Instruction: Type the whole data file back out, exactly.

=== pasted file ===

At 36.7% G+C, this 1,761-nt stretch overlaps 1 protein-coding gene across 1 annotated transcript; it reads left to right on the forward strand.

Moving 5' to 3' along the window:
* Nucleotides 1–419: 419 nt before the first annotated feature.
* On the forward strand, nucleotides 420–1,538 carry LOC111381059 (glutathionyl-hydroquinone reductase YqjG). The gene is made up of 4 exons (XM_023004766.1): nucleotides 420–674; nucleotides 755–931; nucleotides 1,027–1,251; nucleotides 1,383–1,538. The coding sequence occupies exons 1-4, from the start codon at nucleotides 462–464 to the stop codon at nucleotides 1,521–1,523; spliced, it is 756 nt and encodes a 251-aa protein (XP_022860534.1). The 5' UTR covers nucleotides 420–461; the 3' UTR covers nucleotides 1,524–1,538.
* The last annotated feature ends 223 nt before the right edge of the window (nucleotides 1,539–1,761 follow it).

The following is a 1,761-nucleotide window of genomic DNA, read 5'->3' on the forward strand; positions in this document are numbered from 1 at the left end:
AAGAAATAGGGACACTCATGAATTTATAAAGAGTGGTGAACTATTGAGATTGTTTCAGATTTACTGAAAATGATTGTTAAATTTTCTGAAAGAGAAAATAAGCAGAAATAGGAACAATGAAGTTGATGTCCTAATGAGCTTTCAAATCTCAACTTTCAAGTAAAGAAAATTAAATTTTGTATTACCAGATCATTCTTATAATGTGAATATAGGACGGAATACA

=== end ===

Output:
At 36.7% G+C, this 1,761-nt stretch overlaps 1 protein-coding gene across 1 annotated transcript; it reads left to right on the forward strand.

Moving 5' to 3' along the window:
* Nucleotides 1–419: 419 nt before the first annotated feature.
* On the forward strand, nucleotides 420–1,538 carry LOC111381059 (glutathionyl-hydroquinone reductase YqjG). The gene is made up of 4 exons (XM_023004766.1): nucleotides 420–674; nucleotides 755–931; nucleotides 1,027–1,251; nucleotides 1,383–1,538. The coding sequence occupies exons 1-4, from the start codon at nucleotides 462–464 to the stop codon at nucleotides 1,521–1,523; spliced, it is 756 nt and encodes a 251-aa protein (XP_022860534.1). The 5' UTR covers nucleotides 420–461; the 3' UTR covers nucleotides 1,524–1,538.
* The last annotated feature ends 223 nt before the right edge of the window (nucleotides 1,539–1,761 follow it).

The following is a 1,761-nucleotide window of genomic DNA, read 5'->3' on the forward strand; positions in this document are numbered from 1 at the left end:
AAGAAATAGGGACACTCATGAATTTATAAAGAGTGGTGAACTATTGAGATTGTTTCAGATTTACTGAAAATGATTGTTAAATTTTCTGAAAGAGAAAATAAGCAGAAATAGGAACAATGAAGTTGATGTCCTAATGAGCTTTCAAATCTCAACTTTCAAGTAAAGAAAATTAAATTTTGTATTACCAGATCATTCTTATAATGTGAATATAGGACGGAATACA